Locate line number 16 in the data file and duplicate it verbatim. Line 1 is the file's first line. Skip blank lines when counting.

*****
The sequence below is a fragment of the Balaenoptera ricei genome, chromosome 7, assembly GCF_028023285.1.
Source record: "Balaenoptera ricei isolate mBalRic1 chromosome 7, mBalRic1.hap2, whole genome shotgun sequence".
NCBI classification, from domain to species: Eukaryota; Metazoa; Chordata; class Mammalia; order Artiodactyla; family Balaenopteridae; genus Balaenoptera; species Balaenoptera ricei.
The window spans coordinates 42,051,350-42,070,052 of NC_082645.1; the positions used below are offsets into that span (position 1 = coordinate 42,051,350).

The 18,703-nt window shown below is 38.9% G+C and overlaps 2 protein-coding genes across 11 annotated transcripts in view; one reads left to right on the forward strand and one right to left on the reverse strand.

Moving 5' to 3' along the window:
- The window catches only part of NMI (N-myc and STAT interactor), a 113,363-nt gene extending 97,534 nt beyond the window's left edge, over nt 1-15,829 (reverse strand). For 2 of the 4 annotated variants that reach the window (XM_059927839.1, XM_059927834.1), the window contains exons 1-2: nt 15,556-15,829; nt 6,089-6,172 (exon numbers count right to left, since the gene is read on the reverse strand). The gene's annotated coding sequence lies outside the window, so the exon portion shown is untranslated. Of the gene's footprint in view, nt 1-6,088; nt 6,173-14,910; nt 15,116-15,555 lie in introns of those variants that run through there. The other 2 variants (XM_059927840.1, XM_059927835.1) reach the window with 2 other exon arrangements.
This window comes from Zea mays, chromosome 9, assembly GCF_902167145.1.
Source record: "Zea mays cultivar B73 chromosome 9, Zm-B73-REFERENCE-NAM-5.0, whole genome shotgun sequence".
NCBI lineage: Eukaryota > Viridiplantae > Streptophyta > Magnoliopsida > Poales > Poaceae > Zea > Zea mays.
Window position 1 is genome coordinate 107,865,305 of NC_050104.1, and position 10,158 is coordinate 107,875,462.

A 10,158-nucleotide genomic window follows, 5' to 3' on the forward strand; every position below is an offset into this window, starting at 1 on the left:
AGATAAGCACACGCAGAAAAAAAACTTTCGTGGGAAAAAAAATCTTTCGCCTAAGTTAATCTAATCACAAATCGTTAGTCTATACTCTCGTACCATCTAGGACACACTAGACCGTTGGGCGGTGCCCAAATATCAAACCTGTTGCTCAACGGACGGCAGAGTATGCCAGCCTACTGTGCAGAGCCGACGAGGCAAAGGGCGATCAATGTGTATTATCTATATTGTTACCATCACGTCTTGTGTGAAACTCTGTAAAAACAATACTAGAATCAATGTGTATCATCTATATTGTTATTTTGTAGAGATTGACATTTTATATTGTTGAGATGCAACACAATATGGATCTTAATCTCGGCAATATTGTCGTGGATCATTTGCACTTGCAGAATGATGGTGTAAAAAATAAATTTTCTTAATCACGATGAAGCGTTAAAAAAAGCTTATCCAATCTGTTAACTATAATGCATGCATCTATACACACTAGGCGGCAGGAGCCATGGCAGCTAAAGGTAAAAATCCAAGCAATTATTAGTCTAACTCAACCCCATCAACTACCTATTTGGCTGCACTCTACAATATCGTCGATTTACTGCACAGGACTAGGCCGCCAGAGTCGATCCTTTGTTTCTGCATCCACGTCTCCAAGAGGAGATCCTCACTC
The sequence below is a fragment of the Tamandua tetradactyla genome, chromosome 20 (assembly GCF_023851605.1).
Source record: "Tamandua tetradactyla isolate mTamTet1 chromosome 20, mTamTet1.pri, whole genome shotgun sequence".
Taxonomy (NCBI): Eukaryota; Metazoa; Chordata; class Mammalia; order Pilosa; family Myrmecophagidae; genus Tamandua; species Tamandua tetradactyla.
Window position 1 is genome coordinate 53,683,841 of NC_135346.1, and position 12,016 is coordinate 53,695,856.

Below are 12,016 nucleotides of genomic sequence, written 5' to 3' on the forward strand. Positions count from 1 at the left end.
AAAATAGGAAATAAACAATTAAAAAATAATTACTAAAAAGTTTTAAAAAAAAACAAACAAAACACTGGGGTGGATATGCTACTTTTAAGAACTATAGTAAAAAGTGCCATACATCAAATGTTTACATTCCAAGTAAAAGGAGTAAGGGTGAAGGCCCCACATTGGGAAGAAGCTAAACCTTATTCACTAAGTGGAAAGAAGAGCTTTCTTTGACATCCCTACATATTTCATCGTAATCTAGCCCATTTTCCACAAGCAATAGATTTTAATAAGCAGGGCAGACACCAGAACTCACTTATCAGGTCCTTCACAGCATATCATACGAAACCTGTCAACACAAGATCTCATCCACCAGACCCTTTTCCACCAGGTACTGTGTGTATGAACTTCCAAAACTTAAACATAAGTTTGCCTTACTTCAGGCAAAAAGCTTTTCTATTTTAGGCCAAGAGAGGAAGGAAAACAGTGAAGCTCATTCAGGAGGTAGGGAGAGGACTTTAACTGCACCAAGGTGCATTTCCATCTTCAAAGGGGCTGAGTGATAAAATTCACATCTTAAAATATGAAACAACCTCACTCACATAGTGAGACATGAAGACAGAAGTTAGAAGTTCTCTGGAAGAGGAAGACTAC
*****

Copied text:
Taxonomy (NCBI): Eukaryota; Metazoa; Chordata; class Mammalia; order Pilosa; family Myrmecophagidae; genus Tamandua; species Tamandua tetradactyla.